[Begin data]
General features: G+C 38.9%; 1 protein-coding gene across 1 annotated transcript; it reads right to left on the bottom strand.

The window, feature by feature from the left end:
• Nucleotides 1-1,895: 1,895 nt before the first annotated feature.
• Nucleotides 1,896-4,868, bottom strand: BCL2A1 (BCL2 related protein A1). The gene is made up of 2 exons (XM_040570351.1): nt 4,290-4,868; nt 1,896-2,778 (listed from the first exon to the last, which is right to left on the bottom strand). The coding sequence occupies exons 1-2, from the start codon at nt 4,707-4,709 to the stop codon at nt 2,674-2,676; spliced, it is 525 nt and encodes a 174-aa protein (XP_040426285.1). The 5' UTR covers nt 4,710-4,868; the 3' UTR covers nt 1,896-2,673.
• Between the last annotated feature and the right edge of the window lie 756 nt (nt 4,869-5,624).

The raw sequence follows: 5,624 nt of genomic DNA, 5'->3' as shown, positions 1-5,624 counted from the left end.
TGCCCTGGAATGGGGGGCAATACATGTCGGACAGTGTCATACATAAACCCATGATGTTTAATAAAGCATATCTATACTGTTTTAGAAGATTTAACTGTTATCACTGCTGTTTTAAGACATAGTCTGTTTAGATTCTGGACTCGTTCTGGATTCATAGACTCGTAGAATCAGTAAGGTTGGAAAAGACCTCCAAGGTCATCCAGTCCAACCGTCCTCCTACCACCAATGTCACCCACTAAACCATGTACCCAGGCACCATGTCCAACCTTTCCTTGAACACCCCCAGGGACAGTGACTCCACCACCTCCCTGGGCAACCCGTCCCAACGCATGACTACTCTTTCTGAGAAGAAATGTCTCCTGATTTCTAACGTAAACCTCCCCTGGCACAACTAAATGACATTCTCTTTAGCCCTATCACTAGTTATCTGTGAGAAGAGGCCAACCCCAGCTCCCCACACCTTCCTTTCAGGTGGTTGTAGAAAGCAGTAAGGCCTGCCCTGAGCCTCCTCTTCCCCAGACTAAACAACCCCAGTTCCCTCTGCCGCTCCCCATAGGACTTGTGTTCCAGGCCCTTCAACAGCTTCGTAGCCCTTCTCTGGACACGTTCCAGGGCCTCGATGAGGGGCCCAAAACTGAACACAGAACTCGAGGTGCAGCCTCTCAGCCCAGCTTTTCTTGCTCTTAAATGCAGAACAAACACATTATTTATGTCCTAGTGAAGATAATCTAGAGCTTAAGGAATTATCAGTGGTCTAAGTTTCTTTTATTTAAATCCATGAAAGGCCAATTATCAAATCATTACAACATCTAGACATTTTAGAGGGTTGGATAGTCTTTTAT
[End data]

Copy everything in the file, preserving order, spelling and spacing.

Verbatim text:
General features: G+C 38.9%; 1 protein-coding gene across 1 annotated transcript; it reads right to left on the bottom strand.

The window, feature by feature from the left end:
• Nucleotides 1-1,895: 1,895 nt before the first annotated feature.
• Nucleotides 1,896-4,868, bottom strand: BCL2A1 (BCL2 related protein A1). The gene is made up of 2 exons (XM_040570351.1): nt 4,290-4,868; nt 1,896-2,778 (listed from the first exon to the last, which is right to left on the bottom strand). The coding sequence occupies exons 1-2, from the start codon at nt 4,707-4,709 to the stop codon at nt 2,674-2,676; spliced, it is 525 nt and encodes a 174-aa protein (XP_040426285.1). The 5' UTR covers nt 4,710-4,868; the 3' UTR covers nt 1,896-2,673.
• Between the last annotated feature and the right edge of the window lie 756 nt (nt 4,869-5,624).

The raw sequence follows: 5,624 nt of genomic DNA, 5'->3' as shown, positions 1-5,624 counted from the left end.
TGCCCTGGAATGGGGGGCAATACATGTCGGACAGTGTCATACATAAACCCATGATGTTTAATAAAGCATATCTATACTGTTTTAGAAGATTTAACTGTTATCACTGCTGTTTTAAGACATAGTCTGTTTAGATTCTGGACTCGTTCTGGATTCATAGACTCGTAGAATCAGTAAGGTTGGAAAAGACCTCCAAGGTCATCCAGTCCAACCGTCCTCCTACCACCAATGTCACCCACTAAACCATGTACCCAGGCACCATGTCCAACCTTTCCTTGAACACCCCCAGGGACAGTGACTCCACCACCTCCCTGGGCAACCCGTCCCAACGCATGACTACTCTTTCTGAGAAGAAATGTCTCCTGATTTCTAACGTAAACCTCCCCTGGCACAACTAAATGACATTCTCTTTAGCCCTATCACTAGTTATCTGTGAGAAGAGGCCAACCCCAGCTCCCCACACCTTCCTTTCAGGTGGTTGTAGAAAGCAGTAAGGCCTGCCCTGAGCCTCCTCTTCCCCAGACTAAACAACCCCAGTTCCCTCTGCCGCTCCCCATAGGACTTGTGTTCCAGGCCCTTCAACAGCTTCGTAGCCCTTCTCTGGACACGTTCCAGGGCCTCGATGAGGGGCCCAAAACTGAACACAGAACTCGAGGTGCAGCCTCTCAGCCCAGCTTTTCTTGCTCTTAAATGCAGAACAAACACATTATTTATGTCCTAGTGAAGATAATCTAGAGCTTAAGGAATTATCAGTGGTCTAAGTTTCTTTTATTTAAATCCATGAAAGGCCAATTATCAAATCATTACAACATCTAGACATTTTAGAGGGTTGGATAGTCTTTTAT